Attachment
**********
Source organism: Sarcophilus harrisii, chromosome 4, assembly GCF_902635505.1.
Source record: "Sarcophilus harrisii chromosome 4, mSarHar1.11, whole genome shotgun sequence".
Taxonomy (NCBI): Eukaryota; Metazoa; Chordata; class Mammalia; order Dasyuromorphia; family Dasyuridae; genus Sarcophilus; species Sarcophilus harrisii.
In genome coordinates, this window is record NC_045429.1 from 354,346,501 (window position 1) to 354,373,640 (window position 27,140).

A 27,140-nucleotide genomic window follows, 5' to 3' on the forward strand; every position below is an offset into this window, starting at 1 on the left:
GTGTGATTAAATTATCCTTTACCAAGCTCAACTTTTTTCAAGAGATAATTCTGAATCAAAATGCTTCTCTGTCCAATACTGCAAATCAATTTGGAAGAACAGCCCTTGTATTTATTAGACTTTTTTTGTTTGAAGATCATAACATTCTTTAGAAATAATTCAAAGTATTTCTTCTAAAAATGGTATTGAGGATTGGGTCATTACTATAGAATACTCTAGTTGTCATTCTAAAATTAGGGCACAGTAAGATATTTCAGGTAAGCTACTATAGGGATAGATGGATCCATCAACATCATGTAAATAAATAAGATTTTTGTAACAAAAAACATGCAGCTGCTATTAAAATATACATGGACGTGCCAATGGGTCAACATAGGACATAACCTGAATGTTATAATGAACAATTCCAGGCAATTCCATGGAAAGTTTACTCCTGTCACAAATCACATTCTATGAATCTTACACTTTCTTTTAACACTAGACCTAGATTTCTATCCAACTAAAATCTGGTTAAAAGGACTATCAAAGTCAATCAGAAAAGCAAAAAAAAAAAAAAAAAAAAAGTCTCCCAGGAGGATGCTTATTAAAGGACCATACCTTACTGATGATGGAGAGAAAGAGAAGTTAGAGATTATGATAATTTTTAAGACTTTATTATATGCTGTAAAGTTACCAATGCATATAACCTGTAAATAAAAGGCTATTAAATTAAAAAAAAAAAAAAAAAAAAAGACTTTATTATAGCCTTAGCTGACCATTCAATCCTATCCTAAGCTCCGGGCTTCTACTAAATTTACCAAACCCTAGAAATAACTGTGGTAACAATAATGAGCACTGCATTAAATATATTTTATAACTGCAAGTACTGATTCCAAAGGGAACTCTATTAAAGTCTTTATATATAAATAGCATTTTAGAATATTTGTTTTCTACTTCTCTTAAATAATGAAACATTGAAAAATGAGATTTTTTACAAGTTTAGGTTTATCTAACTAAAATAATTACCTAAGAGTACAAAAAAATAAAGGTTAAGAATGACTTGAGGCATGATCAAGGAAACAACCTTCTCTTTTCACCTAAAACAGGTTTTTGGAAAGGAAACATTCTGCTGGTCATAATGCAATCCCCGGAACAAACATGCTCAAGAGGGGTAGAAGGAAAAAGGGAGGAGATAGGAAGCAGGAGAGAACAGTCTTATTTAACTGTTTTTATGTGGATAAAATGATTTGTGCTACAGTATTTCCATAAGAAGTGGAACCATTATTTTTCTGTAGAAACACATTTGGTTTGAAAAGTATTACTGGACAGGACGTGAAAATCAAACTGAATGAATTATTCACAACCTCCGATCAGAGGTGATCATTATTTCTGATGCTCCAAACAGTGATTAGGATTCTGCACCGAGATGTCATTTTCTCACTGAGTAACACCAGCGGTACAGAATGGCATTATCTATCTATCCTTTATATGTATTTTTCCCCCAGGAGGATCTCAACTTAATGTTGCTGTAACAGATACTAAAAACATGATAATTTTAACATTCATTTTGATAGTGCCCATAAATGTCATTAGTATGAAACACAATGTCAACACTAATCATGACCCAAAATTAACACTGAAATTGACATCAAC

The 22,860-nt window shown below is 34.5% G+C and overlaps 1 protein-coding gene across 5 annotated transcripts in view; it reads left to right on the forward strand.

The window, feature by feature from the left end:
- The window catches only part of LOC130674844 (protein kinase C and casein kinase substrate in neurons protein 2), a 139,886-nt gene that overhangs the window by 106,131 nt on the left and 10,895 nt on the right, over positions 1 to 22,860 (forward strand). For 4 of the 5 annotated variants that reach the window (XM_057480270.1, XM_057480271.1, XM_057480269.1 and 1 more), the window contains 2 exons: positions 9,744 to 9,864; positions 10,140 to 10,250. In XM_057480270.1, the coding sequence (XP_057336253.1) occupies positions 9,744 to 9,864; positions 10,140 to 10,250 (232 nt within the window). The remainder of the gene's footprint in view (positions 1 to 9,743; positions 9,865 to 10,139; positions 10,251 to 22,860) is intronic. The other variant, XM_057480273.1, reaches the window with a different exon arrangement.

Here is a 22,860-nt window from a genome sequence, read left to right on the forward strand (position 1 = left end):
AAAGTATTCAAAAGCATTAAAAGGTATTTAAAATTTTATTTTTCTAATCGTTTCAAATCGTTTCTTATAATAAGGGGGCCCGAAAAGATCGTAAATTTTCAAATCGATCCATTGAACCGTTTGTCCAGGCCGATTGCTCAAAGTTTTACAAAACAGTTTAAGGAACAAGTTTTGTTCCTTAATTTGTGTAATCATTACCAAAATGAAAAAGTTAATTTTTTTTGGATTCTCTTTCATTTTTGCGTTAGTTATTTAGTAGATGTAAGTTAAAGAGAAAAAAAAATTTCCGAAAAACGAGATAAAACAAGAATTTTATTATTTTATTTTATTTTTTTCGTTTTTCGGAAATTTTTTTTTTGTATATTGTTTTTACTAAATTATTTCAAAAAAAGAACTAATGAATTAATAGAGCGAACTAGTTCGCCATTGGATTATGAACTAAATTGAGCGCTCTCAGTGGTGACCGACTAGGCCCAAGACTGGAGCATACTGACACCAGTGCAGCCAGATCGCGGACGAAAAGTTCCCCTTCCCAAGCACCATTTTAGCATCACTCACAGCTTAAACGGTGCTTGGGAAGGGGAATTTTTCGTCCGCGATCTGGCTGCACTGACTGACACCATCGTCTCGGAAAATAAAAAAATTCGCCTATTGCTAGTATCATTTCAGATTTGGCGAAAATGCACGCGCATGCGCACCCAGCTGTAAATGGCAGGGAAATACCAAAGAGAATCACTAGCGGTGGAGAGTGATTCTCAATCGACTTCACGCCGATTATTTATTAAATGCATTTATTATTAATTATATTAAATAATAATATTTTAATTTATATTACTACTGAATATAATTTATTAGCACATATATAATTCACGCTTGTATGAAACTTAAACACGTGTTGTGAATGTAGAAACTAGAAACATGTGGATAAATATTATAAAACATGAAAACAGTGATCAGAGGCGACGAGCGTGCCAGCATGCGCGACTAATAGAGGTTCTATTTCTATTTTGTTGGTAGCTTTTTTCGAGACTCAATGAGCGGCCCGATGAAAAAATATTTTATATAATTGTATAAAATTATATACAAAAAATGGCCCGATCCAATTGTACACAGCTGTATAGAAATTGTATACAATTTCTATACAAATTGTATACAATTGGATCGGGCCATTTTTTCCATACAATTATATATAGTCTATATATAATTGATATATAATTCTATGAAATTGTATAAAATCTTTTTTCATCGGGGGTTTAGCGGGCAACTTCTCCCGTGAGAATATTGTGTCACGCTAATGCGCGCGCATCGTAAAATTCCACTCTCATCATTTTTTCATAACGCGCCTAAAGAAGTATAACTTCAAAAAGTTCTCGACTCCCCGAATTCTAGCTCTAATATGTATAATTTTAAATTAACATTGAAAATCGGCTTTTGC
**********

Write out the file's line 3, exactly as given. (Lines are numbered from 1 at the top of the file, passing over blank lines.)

Taxonomy (NCBI): Eukaryota; Metazoa; Chordata; class Mammalia; order Dasyuromorphia; family Dasyuridae; genus Sarcophilus; species Sarcophilus harrisii.